Guerrilla Girls performance, The Pavillion, Kochi-Muziris Biennale 2018. Courtesy of Kochi Biennale Foundation. The story goes that the Guerrilla Girls were originally meant to wear ski masks to hide their faces but when one of their gang accidentally spelt guerrilla wrong and wrote gorilla, they thought it would be funny to wear monkey masks instead.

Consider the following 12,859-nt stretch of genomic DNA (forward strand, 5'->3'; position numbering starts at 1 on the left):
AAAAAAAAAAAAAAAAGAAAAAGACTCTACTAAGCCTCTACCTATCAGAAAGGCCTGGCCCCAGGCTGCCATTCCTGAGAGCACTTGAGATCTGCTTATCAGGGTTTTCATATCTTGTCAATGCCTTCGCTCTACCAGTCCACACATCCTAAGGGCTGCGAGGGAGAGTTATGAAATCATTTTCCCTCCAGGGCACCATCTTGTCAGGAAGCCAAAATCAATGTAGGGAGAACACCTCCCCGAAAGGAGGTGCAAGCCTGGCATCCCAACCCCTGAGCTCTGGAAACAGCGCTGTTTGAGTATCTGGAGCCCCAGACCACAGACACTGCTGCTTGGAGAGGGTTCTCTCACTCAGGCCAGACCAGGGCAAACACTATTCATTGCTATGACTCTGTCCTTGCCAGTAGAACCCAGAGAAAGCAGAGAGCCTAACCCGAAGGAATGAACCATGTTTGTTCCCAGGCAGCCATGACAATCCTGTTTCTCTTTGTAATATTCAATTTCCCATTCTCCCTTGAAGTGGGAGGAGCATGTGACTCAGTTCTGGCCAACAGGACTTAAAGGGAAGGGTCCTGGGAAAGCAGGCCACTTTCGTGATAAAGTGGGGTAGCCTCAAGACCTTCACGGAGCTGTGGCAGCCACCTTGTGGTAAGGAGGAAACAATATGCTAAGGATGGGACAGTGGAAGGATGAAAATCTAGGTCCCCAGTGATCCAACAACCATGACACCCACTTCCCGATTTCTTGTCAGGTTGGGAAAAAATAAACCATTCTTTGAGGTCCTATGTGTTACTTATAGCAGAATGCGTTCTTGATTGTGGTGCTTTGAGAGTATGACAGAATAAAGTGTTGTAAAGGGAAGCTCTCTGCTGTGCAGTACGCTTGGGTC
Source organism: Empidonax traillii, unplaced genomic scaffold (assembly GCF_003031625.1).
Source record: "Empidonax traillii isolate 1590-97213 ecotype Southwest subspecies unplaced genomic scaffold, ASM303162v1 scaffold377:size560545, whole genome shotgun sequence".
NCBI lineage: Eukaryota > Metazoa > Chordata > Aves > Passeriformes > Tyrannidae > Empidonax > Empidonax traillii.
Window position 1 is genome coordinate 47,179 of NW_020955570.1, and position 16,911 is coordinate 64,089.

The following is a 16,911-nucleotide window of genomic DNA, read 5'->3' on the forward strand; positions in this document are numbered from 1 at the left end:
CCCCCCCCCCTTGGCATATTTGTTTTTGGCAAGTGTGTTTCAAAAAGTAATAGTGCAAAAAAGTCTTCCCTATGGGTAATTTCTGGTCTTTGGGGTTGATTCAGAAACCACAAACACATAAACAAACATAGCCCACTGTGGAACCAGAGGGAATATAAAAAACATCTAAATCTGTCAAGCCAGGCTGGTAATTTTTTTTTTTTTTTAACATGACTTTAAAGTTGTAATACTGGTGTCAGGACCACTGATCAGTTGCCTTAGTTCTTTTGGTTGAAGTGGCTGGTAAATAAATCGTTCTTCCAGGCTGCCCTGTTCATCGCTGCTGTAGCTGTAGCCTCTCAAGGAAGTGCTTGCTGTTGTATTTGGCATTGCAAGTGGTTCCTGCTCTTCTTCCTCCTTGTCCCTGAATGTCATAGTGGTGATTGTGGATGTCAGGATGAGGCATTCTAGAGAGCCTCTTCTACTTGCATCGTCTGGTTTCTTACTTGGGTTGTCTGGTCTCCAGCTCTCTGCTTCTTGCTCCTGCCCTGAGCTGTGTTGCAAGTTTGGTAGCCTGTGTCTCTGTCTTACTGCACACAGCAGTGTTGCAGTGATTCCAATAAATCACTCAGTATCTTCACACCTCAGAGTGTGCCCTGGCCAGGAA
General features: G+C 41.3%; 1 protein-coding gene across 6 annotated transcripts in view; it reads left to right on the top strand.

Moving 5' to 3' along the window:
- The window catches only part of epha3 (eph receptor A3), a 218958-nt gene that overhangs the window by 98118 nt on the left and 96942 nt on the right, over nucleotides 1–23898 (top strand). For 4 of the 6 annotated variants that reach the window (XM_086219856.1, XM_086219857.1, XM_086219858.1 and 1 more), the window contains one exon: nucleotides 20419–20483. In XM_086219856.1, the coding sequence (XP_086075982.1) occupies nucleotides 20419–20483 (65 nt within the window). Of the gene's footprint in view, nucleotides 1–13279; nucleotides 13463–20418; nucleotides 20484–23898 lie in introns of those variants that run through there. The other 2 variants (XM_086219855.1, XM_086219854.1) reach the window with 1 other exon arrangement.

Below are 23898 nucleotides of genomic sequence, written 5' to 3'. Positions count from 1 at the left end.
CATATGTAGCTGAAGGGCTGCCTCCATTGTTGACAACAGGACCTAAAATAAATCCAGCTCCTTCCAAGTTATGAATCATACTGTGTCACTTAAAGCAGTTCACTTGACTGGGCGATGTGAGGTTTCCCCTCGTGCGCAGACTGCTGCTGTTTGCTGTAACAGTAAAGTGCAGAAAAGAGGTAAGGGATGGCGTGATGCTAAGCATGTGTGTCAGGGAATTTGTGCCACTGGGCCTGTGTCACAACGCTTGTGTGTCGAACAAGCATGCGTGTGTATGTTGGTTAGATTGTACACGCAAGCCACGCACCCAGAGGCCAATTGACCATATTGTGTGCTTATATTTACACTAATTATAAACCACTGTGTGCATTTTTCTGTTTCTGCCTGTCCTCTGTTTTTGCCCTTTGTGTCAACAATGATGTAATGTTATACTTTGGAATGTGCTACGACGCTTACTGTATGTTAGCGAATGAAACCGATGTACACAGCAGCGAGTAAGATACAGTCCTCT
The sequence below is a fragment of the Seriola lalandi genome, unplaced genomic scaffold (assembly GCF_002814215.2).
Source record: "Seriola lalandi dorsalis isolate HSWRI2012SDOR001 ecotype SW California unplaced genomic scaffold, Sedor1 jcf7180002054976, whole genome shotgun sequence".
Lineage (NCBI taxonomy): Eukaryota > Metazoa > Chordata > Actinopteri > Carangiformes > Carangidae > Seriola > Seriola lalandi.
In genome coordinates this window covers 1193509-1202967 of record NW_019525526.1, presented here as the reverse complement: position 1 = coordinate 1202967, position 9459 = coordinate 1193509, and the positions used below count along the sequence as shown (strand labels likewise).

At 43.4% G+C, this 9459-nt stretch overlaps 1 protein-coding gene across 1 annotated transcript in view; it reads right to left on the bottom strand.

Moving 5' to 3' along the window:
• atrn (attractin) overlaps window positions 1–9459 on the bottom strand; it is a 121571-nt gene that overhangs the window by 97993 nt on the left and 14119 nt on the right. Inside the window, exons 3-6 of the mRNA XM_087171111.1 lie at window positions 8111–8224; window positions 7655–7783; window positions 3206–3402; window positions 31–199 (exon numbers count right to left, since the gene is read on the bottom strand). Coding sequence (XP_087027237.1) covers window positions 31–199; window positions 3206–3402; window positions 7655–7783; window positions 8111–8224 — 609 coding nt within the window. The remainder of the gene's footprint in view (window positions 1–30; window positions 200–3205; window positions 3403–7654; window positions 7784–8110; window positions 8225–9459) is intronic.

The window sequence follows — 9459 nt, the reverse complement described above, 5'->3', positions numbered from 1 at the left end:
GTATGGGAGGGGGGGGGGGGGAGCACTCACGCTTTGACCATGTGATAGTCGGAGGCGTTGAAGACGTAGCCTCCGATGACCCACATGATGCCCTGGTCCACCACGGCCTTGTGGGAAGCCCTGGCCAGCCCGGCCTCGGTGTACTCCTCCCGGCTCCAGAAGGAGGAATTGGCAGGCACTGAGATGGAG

Participating artists include: Aernout Mik (Netherlands), Afrah Shafiq (India), Ajay Desai (India), Akram Zaatari (Lebanon), Anjali Monteiro + KP Jayasankar (India), Anju Dodiya (India), Annu Palakunnathu Matthew (India/US), Anoli Perera (Sri Lanka), Araya Rasdjarmrearnsook (Thailand), Arun Kumar HG (India), Aryakrishnan (India), Bapi Das (India), Barthélémy Toguo (Cameroon), Bracha Ettinger (Israel/France), Brook Andrew (Australia), BV Suresh (India), Celia Yunior (Cuba), Chandan Gomes (India), Chitra Ganesh (India/US), Chittaprosad (India), Cyrus Kabiru (Kenya), Dennis Muraguri(Kenya), Domenec (Spain), E.B. Itso (Denmark), Edible Archives* (India), VALIE EXPORT (Austria), Goshka Macuga (Poland/UK), Guerrilla Girls (USA), Hassan Khan + Andeel (Egypt), Heri Dono (Indonesia), Ines Doujak + John Barker (Austria + UK), Jitish Kallat (India), Julie Gough (Australia), Jun Nguyen Hatsushiba (Vietnam/Japan), Juul Kraijer (Netherlands), K.P. Krishnakumar (India), Kausik Mukhopadhyay (India), Kibuuka Mukisa Oscar (Uganda), Leandro Feal (Cuba), Lubna Chowdhary (UK), Madhvi Parekh (India), Marlene Dumas (South Africa/Netherlands), Martha Rosler (USA), Marzia Farhana (Bangladesh), Mireille Kassar (France/Lebanon), Mochu + Suvani Suri (India), Monica Mayer (Mexico), Mrinalini Mukherjee (India), Nathan Coley (UK), Nilima Sheikh (India), Oorali (India), The Otolith Group (UK), Pangrok Sulap (Malaysia), Prabhakar Pachpute (India), Priya Ravish Mehra (India), Probir Gupta (India), Radenko Milak (Bosnia and Herzegovina), Rana Hamadeh (Netherlands), Rania Stephan (Lebanon), Rehana Zaman (Pakistan/ UK), Rina Banerjee (India/USA), Rula Halawani (Palestine), Santha KV (India), Santu Mofokeng (South Africa), Satheesh PR (India), Shambhavi (India), Shilpa Gupta (India), Shirin Neshat (New York), Shubigi Rao (Singapore), Sister Library (India), Srinagar Biennale* (India), Song Dong (China), Sonia Khurana (India), Sue Williamson (South Africa), Sunil Gupta + Charan Singh (India/UK), Sunil Janah (India), Tabita Rezaire (South Africa), Tania Bruguera (Cuba), Tania Candiani (Mexico), Tejal Shah (India), Temsuyanger Longkumer (India/UK), Thomas Hirschhorn (Switzerland), Vanessa Baird (Norway), Veda Thozhur Kolleri (Kerala, India), Vicky Roy (India), Vinu VV (Kerala, India), Vipin Dhanurdharan (Kerala, India), Vivian Caccuri (Brazil), Subhash Singh Vyam + Durgabai Vyam* (India), Walid Raad / The Atlas Group (Lebanon), William Kentridge (South Africa), Young-Hae Chang Heavy Industries (South Korea), Zanele Muholi (South Africa).